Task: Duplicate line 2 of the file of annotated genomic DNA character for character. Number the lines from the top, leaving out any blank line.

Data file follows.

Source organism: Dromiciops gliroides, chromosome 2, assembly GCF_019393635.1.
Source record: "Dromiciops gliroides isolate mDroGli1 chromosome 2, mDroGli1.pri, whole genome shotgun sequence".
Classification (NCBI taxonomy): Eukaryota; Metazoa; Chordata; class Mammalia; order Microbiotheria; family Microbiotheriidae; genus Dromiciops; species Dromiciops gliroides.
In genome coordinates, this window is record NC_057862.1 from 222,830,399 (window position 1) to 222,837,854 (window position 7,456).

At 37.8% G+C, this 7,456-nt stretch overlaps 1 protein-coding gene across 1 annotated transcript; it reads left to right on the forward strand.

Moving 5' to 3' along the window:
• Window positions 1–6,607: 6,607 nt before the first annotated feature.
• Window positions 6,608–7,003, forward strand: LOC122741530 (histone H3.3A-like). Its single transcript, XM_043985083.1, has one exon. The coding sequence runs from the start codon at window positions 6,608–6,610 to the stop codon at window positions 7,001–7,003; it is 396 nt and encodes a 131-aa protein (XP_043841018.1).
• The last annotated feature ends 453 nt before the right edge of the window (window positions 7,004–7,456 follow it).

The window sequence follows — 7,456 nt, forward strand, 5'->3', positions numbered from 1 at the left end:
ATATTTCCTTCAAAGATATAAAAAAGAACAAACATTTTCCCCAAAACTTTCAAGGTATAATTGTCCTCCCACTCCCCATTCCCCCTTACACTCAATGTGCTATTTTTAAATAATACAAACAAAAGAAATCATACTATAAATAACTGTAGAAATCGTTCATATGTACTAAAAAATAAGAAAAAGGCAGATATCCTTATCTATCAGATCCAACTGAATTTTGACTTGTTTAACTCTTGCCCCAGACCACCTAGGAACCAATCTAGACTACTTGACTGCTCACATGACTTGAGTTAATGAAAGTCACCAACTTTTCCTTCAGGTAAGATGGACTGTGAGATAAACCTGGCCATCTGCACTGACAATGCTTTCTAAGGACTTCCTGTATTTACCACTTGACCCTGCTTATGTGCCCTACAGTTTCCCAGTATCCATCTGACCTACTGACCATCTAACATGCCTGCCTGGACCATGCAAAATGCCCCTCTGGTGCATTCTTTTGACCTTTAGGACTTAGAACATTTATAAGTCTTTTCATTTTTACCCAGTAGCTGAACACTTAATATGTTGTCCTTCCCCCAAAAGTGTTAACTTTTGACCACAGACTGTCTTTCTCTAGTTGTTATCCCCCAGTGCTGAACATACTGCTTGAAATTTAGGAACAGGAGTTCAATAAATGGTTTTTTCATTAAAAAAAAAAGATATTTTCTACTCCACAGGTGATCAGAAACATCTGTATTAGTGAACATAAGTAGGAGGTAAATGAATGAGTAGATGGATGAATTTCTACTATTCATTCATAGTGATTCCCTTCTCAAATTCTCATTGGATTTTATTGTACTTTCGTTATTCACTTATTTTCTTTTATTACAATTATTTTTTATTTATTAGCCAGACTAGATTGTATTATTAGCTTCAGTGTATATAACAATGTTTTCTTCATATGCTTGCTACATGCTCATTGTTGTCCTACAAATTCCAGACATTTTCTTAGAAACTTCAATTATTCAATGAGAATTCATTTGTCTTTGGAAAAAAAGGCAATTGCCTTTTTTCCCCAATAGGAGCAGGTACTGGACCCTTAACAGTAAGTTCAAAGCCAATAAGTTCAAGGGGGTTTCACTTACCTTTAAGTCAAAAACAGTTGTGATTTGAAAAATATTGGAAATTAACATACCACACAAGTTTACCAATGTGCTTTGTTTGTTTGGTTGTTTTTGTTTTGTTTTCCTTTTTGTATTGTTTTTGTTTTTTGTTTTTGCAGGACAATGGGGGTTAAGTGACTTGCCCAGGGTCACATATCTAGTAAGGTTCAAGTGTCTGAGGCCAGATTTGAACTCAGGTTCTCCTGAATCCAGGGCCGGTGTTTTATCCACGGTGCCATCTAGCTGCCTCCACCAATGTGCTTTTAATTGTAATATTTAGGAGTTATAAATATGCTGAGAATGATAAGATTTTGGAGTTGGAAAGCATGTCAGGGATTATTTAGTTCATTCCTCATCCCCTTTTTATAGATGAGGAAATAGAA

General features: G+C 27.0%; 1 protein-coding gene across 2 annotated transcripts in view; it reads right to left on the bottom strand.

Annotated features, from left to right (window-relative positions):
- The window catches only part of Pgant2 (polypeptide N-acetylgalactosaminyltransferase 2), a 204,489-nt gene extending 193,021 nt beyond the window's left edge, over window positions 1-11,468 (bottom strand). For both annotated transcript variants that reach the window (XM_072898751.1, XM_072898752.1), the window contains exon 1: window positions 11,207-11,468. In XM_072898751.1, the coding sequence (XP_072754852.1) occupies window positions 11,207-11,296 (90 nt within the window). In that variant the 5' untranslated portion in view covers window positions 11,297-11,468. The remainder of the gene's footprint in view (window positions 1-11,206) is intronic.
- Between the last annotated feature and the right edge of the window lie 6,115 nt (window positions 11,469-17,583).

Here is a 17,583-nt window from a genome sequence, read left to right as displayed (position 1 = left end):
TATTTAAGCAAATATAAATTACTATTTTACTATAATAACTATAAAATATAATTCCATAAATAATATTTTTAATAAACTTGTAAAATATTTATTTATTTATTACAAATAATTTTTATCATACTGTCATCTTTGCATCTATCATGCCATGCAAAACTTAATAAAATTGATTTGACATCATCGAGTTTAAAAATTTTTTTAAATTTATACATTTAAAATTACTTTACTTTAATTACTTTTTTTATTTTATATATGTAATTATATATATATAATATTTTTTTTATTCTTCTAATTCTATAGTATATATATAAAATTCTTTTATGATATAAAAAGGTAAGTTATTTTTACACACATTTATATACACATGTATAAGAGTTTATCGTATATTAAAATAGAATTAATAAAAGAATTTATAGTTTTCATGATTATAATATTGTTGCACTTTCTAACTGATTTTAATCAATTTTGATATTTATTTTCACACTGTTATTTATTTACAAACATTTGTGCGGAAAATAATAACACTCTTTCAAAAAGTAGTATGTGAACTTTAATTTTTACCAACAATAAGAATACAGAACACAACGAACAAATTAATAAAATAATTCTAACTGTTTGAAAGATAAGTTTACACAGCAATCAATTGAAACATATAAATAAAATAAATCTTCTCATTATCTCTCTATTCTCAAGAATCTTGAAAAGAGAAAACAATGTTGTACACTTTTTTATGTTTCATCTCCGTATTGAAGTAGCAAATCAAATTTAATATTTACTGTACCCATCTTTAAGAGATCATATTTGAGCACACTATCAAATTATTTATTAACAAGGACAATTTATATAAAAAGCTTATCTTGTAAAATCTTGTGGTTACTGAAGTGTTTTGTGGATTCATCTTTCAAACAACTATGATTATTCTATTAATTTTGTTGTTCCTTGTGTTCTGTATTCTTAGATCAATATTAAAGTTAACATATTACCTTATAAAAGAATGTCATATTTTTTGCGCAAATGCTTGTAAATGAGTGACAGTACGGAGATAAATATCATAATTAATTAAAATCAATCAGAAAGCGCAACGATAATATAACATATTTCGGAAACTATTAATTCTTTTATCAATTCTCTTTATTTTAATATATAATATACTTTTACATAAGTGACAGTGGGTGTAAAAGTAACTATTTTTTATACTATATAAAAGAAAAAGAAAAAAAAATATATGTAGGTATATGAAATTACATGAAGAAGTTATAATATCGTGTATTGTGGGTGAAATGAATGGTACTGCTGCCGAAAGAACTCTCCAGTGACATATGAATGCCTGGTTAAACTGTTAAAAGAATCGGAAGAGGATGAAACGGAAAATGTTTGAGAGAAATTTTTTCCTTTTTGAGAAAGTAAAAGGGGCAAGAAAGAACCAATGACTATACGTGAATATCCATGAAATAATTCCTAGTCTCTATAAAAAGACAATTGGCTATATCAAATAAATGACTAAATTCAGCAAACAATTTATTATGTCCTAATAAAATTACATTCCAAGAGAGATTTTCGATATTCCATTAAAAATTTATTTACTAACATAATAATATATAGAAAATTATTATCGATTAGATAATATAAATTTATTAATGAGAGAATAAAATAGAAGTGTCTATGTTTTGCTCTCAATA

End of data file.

Source record: "Dromiciops gliroides isolate mDroGli1 chromosome 2, mDroGli1.pri, whole genome shotgun sequence".